Ufunc output datatype determination can be more involved than for simple
numerical dtypes since there is no "universal" output type::

    >>> np.multiply(meters, seconds).dtype != np.result_type(meters, seconds)

In fact ``np.result_type(meters, seconds)`` must error without context
of the operation being done.
This example highlights how the specific ufunc loop
(loop with known, specific DTypes as inputs), has to be able to to make
certain decisions before the actual calculation can start.


Plan to Approach the Full Refactor

To address these issues in NumPy and enable new datatypes,
multiple development stages are required:

* Phase I: Restructure and extend the datatype infrastructure (This NEP)

  * Organize Datatypes like normal Python classes [`PR 15508`]_

* Phase II: Incrementally define or rework API

  * Create a new and easily extensible API for defining new datatypes
    and related functionality. (NEP 42)

  * Incrementally define all necessary functionality through the new API (NEP 42):

    * Defining operations such as ``np.common_type``.
    * Allowing to define casting between datatypes.
    * Add functionality necessary to create a numpy array from Python scalars
      (i.e. ``np.array(...)``).
    * …

  * Restructure how universal functions work (NEP 43), in order to:

    * make it possible to allow a `~numpy.ufunc` such as ``np.add`` to be
      extended by user-defined datatypes such as Units.

    * allow efficient lookup for the correct implementation for user-defined

    * enable reuse of existing code. Units should be able to use the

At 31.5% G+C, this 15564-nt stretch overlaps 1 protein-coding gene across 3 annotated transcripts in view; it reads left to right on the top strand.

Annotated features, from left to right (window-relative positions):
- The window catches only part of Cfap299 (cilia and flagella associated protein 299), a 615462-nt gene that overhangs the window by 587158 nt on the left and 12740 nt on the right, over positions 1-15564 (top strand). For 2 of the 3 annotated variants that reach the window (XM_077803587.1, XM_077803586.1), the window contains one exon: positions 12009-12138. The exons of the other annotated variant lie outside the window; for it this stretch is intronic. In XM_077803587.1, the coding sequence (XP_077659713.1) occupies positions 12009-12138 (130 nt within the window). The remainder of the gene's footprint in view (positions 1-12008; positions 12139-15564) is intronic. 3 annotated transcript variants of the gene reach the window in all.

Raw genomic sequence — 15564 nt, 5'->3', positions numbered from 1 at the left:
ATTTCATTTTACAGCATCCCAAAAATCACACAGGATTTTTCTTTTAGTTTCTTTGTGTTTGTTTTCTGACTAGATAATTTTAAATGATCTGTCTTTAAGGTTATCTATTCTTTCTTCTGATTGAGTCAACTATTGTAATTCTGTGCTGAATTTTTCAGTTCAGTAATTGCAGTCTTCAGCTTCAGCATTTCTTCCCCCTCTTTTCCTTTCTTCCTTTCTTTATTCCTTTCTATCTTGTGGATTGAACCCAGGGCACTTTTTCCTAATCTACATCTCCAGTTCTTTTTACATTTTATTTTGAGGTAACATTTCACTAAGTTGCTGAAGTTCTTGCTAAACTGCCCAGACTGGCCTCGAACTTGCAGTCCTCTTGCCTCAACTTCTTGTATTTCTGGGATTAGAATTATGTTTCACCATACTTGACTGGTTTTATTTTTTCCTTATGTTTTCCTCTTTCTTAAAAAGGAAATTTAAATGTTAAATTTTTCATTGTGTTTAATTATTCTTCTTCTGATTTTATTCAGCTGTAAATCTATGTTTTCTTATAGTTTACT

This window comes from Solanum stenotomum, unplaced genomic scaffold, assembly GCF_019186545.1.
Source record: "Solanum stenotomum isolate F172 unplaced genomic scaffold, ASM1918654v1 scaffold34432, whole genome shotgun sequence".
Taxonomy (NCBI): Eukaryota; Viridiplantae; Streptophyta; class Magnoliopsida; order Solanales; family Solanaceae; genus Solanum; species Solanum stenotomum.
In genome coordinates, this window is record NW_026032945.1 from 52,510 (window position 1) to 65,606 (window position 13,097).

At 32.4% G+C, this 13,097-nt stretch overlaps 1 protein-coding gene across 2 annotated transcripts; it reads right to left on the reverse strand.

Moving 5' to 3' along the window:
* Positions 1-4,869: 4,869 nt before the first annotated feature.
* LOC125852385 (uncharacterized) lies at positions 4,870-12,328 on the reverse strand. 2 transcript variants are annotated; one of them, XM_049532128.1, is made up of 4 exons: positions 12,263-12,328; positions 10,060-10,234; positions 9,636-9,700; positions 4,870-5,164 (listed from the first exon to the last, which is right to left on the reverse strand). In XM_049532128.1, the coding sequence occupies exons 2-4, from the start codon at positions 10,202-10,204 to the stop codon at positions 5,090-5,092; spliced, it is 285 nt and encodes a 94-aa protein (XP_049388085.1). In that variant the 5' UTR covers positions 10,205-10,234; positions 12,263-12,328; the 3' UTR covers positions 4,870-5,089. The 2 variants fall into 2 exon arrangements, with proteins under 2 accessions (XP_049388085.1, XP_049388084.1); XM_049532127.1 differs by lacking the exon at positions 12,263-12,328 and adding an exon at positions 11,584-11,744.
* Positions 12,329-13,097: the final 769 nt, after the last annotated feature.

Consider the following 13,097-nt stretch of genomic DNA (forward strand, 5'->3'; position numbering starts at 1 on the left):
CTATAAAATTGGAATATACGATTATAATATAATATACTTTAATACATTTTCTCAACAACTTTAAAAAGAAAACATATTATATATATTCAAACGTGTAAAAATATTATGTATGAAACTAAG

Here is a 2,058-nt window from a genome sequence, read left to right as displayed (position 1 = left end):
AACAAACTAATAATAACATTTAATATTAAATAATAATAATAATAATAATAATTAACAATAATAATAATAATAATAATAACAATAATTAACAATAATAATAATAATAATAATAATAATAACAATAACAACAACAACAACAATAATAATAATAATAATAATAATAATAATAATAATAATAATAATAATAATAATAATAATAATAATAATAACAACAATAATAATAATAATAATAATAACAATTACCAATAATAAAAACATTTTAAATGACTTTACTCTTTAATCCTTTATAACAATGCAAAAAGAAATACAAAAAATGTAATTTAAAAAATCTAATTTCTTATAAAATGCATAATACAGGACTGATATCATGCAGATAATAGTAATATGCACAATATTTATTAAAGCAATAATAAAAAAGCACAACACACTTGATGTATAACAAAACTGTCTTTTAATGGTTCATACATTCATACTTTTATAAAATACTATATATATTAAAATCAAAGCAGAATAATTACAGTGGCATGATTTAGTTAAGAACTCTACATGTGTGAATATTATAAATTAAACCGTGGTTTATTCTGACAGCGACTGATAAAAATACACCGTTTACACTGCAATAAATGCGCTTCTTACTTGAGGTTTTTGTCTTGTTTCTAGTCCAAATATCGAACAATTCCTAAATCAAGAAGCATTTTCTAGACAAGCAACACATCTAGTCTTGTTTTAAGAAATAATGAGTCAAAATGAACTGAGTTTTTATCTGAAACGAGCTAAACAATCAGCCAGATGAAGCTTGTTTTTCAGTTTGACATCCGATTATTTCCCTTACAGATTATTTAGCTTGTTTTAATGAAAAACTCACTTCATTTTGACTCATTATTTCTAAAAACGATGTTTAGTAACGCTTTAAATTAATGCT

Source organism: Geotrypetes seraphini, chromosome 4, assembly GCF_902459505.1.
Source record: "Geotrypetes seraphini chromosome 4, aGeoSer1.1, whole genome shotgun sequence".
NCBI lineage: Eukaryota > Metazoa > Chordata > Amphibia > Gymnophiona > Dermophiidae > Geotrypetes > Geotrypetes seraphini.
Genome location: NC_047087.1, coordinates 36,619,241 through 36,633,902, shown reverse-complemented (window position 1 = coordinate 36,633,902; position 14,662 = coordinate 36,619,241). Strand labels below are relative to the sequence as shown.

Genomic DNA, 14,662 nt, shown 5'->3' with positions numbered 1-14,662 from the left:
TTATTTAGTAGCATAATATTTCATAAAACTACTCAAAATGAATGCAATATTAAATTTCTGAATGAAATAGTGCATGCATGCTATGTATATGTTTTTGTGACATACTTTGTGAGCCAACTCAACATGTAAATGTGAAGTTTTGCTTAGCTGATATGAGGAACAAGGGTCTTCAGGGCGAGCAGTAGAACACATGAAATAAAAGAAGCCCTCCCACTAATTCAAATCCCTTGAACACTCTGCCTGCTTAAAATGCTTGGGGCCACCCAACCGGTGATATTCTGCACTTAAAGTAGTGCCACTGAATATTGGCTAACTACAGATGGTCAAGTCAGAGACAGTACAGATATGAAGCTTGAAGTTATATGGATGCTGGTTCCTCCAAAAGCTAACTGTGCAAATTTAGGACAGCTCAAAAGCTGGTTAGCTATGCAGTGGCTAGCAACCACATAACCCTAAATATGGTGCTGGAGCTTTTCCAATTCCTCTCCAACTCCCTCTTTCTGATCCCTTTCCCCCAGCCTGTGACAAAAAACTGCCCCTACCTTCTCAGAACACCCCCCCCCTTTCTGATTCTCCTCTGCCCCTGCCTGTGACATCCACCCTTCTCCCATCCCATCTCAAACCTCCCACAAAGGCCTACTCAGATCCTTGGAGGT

normal math loops and add additional logic to determine output type.

* Phase III: Growth of NumPy and Scientific Python Ecosystem capabilities:

  * Cleanup of legacy behaviour where it is considered buggy or undesirable.
  * Provide a path to define new datatypes from Python.
  * Assist the community in creating types such as Units or Categoricals
  * Allow strings to be used in functions such as ``np.equal`` or ``np.add``.
  * Remove legacy code paths within NumPy to improve long term maintainability

This document serves as a basis for phase I and provides the vision and
motivation for the full project.
Phase I does not introduce any new user-facing features,
but is concerned with the necessary conceptual cleanup of the current datatype system.
It provides a more "pythonic" datatype Python type object, with a clear class hierarchy.

The second phase is the incremental creation of all APIs necessary to define
fully featured datatypes and reorganization of the NumPy datatype system.
This phase will thus be primarily concerned with defining an,
initially preliminary, stable public API.

Some of the benefits of a large refactor may only become evident after the full
deprecation of the current legacy implementation (i.e. larger code removals).
However, these steps are necessary for improvements to many parts of the